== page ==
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5.12. Slice Factoring

Factor large key or index lists out of their slices.

As the final example in the previous guideline demonstrates, slices can quickly become unwieldy as the number of indices/keys increases.

A more readable and more scalable approach in such cases is to factor out the index/key equivalences in a separate tabular data structure:

    Readonly my %CORRESPONDING => (
# Key of         Index of

      # %active...     @frames...
'top' => -1, 'prev' => -2, 'backup' => -3, 'emergency' => -4, 'spare' => -5, 'rainy day' => -6, 'alternate' => -7, 'default' => -8, ); @frames[ values %CORRESPONDING ] = @active{ keys %CORRESPONDING };

Each key in %CORRESPONDING is one of the keys of %active, and each value in %CORRESPONDING is the corresponding index of @frames. So the righthand side of the assignment (@active{ keys %CORRESPONDING }) is a hash slice of %active that includes all the entries whose keys are listed in %CORRESPONDING. Similarly, @frames[ values %CORRESPONDING ] is an array slice of @frames that includes all the corresponding indices listed in %CORRESPONDING. That means that the assignment copies entries from %active to the corresponding elements of @frames, with the correspondence being specified by the key/value pairs in %CORRESPONDING.

Storing that key/value correspondence in a hash works because the values and keys functions always traverse the entries of a hash in the same order, so the Nth value returned by values will always be the value of the Nth key returned by keys. Because the two builtins preserve the order of the entries of %CORRESPONDING, the assignment between the two slices copies $active{'top'} into $frames[-1], $active{'prev'} into $frames[-2], $active{'backup'} into $frames[-3], etc.

This approach improves the maintainability of the code, as the %CORRESPONDING hash very clearly and prominently lists the mapping from %active keys to @frames indices. The actual assignment statement is also made considerably simpler. In addition, factoring out the correspondence between keys and indices makes the code very much easier to maintain. Adding an extra assignment now only requires listing an extra key/index pair; changing a key or index only requires updating an existing pair.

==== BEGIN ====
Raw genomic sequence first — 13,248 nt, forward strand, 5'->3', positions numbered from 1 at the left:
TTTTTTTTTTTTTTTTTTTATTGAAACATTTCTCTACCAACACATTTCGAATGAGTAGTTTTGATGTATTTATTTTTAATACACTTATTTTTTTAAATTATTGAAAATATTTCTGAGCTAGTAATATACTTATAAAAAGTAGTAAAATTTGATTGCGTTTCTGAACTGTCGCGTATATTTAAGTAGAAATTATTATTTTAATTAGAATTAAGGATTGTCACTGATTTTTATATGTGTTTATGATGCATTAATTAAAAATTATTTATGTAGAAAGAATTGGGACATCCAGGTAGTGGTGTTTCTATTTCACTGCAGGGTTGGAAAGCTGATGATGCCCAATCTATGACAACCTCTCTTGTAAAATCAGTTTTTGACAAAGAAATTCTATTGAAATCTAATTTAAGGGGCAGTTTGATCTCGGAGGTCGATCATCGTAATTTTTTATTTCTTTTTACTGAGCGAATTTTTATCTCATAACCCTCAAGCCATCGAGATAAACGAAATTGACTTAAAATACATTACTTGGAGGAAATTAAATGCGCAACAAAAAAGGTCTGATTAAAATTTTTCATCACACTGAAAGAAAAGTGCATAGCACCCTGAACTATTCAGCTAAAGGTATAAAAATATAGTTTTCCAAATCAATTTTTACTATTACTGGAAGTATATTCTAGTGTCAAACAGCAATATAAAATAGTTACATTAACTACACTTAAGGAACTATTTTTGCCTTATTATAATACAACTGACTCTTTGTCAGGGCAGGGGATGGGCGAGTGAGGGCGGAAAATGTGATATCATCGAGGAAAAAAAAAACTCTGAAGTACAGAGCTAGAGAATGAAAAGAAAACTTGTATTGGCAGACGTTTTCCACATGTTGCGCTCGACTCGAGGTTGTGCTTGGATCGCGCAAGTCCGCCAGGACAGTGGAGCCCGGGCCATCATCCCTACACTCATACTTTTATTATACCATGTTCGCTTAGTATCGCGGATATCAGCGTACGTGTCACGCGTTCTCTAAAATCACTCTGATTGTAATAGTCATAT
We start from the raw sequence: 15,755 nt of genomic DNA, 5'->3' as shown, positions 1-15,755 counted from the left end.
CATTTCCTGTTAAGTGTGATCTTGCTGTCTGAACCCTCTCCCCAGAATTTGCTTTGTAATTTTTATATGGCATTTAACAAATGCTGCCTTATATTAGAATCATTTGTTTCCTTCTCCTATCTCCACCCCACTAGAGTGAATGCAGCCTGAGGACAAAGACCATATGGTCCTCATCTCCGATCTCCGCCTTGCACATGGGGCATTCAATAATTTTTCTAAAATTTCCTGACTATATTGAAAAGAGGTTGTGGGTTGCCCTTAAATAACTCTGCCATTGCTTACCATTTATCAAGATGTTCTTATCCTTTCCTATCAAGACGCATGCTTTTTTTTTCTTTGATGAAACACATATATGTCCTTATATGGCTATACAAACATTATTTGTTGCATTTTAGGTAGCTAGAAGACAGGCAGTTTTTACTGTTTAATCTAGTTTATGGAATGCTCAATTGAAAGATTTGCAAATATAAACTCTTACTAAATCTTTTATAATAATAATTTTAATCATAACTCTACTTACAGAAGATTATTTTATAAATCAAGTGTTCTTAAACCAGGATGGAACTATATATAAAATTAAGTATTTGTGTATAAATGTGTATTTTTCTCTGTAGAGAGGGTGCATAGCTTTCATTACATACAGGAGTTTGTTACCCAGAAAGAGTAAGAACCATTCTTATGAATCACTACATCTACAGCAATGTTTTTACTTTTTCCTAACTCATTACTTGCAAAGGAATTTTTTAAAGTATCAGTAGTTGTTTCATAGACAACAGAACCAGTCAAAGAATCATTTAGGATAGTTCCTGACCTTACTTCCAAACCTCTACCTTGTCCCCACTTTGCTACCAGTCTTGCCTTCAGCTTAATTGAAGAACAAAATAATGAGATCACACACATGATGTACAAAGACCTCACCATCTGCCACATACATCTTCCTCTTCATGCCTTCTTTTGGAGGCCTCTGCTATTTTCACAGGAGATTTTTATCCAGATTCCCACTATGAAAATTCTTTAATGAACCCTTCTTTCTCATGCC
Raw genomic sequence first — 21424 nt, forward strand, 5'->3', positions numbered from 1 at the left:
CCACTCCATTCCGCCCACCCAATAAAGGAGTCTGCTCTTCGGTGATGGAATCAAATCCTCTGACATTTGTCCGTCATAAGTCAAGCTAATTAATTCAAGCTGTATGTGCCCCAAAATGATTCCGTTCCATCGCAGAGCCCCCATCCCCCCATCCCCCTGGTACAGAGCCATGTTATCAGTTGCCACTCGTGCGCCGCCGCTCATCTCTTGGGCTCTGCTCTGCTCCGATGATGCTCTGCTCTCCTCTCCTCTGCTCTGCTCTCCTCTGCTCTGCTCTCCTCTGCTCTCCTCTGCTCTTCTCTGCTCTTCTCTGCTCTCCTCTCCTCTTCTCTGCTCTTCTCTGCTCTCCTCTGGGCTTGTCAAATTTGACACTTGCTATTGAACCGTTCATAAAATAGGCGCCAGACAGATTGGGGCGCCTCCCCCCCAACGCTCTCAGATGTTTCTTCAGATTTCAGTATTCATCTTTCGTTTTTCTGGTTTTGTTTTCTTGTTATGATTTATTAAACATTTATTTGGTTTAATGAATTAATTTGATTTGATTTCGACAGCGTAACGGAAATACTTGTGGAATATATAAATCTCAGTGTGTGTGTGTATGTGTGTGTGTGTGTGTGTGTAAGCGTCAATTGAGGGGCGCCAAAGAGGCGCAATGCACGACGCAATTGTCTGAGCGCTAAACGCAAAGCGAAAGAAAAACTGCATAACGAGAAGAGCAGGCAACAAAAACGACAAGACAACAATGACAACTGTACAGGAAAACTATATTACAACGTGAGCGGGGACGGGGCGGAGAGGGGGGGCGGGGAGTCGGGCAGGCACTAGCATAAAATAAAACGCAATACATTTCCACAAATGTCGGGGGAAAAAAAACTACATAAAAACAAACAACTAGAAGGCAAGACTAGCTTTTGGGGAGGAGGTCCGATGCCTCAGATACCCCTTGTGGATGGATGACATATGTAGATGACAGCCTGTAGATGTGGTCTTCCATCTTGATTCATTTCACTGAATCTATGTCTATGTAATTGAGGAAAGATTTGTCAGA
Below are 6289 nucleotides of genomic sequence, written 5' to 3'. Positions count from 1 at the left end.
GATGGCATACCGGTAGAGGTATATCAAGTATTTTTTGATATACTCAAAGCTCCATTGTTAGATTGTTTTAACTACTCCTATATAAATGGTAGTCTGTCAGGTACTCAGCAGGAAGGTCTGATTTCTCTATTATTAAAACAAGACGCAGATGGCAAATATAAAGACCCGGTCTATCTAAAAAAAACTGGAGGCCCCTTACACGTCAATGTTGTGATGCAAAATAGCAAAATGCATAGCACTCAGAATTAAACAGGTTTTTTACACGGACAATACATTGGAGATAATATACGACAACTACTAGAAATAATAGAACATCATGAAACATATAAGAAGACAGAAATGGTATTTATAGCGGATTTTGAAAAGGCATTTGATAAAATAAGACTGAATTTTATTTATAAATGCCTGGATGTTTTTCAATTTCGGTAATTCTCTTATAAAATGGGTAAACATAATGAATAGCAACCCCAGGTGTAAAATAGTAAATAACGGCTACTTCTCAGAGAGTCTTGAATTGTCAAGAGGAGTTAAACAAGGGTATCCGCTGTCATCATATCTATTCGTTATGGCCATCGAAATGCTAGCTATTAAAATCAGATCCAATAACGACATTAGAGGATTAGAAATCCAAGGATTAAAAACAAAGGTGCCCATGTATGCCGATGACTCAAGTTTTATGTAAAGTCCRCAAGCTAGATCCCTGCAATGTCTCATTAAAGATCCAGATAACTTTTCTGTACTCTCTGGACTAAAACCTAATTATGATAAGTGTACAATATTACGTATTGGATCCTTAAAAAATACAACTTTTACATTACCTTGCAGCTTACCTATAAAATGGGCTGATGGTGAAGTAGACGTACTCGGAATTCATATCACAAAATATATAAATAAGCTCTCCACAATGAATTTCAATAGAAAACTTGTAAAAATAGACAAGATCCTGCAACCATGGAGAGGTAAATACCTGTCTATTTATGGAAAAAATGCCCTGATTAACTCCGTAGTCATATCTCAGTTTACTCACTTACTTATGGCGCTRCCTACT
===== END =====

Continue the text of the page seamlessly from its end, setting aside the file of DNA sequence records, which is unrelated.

And, of course, this technique is not restricted to negative indices, nor do the indices need to be specified in any particular order. If there are a large number of fields being transferred, it can be useful to arrange the keys alphabetically, to make them easier for humans to look up. For example:

    Readonly my %CORRESPONDING => (
        age        => 1,
        comments   => 6,
        fraction   => 8,
        hair       => 9,
        height     => 2,
        name       => 0,
        occupation => 5,
        office     => 11,
        shoe_size  => 4,
        started    => 7,
        title      => 10,
        weight     => 3,

    @staff_member_details[ values %CORRESPONDING ]
        = @personnel_record{ keys %CORRESPONDING };

Simple arrays can also be useful when refactoring the keys or indices of a single slice:

# This is the order in which stat( ) returns its information:
Readonly my @STAT_FIELDS => qw( dev ino mode nlink uid gid rdev size atime mtime ctime blksize blocks ); sub status_for { my ($file) = @_;
# The hash to be returned...
my %stat_hash = ( file => $file );
# Load each stat datum into an appropriately named entry of the hash...
@stat_hash{@STAT_FIELDS} = stat $file; return \%stat_hash; }
# and later...
warn 'File was last modified at ', status_for($file)->{mtime};

This kind of table-driven programming is highly scalable and particularly easy to maintain. Numerous variations on this technique will be advocated in subsequent chapters.

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